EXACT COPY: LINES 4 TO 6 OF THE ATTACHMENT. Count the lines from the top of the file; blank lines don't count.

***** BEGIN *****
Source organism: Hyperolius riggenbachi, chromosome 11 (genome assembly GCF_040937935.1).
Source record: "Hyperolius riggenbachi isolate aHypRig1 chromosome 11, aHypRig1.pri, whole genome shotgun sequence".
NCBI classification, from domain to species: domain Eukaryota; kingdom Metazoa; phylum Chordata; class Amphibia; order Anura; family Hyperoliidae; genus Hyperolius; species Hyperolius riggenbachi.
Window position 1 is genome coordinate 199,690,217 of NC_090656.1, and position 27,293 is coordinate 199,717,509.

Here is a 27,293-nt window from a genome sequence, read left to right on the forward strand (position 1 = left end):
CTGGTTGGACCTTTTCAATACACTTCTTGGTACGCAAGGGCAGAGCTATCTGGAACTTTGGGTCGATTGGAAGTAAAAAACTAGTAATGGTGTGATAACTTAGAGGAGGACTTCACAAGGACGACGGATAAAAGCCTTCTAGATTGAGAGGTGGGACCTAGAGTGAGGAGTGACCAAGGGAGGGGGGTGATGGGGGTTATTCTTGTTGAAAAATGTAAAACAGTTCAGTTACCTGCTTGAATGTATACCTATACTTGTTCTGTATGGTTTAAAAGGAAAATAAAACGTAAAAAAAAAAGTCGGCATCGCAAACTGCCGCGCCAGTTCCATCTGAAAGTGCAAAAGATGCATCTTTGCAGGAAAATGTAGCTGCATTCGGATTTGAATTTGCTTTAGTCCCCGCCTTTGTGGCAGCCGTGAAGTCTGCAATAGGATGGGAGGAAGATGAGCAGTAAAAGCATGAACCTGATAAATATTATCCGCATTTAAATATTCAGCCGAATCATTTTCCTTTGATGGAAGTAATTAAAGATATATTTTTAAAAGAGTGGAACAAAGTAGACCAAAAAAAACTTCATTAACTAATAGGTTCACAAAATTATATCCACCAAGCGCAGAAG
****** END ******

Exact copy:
Window position 1 is genome coordinate 199,690,217 of NC_090656.1, and position 27,293 is coordinate 199,717,509.

Here is a 27,293-nt window from a genome sequence, read left to right on the forward strand (position 1 = left end):
CTGGTTGGACCTTTTCAATACACTTCTTGGTACGCAAGGGCAGAGCTATCTGGAACTTTGGGTCGATTGGAAGTAAAAAACTAGTAATGGTGTGATAACTTAGAGGAGGACTTCACAAGGACGACGGATAAAAGCCTTCTAGATTGAGAGGTGGGACCTAGAGTGAGGAGTGACCAAGGGAGGGGGGTGATGGGGGTTATTCTTGTTGAAAAATGTAAAACAGTTCAGTTACCTGCTTGAATGTATACCTATACTTGTTCTGTATGGTTTAAAAGGAAAATAAAACGTAAAAAAAAAAGTCGGCATCGCAAACTGCCGCGCCAGTTCCATCTGAAAGTGCAAAAGATGCATCTTTGCAGGAAAATGTAGCTGCATTCGGATTTGAATTTGCTTTAGTCCCCGCCTTTGTGGCAGCCGTGAAGTCTGCAATAGGATGGGAGGAAGATGAGCAGTAAAAGCATGAACCTGATAAATATTATCCGCATTTAAATATTCAGCCGAATCATTTTCCTTTGATGGAAGTAATTAAAGATATATTTTTAAAAGAGTGGAACAAAGTAGACCAAAAAAAACTTCATTAACTAATAGGTTCACAAAATTATATCCACCAAGCGCAGAAG